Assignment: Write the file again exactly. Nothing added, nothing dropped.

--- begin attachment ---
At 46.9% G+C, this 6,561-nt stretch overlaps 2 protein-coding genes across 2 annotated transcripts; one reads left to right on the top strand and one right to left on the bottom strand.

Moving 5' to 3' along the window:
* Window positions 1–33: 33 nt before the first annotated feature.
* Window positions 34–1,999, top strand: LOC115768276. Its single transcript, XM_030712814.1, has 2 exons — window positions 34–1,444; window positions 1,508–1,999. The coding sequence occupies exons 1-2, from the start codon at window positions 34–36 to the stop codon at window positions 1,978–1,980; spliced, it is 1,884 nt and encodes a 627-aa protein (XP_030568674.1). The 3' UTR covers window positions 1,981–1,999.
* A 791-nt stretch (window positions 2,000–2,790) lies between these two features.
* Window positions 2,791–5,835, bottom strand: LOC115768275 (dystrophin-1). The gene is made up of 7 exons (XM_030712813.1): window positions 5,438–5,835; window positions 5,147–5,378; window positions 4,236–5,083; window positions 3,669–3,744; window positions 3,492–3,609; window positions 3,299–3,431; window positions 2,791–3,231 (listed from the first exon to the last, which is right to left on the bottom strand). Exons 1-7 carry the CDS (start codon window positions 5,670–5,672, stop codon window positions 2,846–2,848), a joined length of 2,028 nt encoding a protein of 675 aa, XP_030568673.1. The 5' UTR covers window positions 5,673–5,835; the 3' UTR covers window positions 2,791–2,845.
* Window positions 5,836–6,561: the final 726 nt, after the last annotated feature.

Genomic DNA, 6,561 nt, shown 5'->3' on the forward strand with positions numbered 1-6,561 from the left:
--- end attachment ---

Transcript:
At 46.9% G+C, this 6,561-nt stretch overlaps 2 protein-coding genes across 2 annotated transcripts; one reads left to right on the top strand and one right to left on the bottom strand.

Moving 5' to 3' along the window:
* Window positions 1–33: 33 nt before the first annotated feature.
* Window positions 34–1,999, top strand: LOC115768276. Its single transcript, XM_030712814.1, has 2 exons — window positions 34–1,444; window positions 1,508–1,999. The coding sequence occupies exons 1-2, from the start codon at window positions 34–36 to the stop codon at window positions 1,978–1,980; spliced, it is 1,884 nt and encodes a 627-aa protein (XP_030568674.1). The 3' UTR covers window positions 1,981–1,999.
* A 791-nt stretch (window positions 2,000–2,790) lies between these two features.
* Window positions 2,791–5,835, bottom strand: LOC115768275 (dystrophin-1). The gene is made up of 7 exons (XM_030712813.1): window positions 5,438–5,835; window positions 5,147–5,378; window positions 4,236–5,083; window positions 3,669–3,744; window positions 3,492–3,609; window positions 3,299–3,431; window positions 2,791–3,231 (listed from the first exon to the last, which is right to left on the bottom strand). Exons 1-7 carry the CDS (start codon window positions 5,670–5,672, stop codon window positions 2,846–2,848), a joined length of 2,028 nt encoding a protein of 675 aa, XP_030568673.1. The 5' UTR covers window positions 5,673–5,835; the 3' UTR covers window positions 2,791–2,845.
* Window positions 5,836–6,561: the final 726 nt, after the last annotated feature.

Genomic DNA, 6,561 nt, shown 5'->3' on the forward strand with positions numbered 1-6,561 from the left: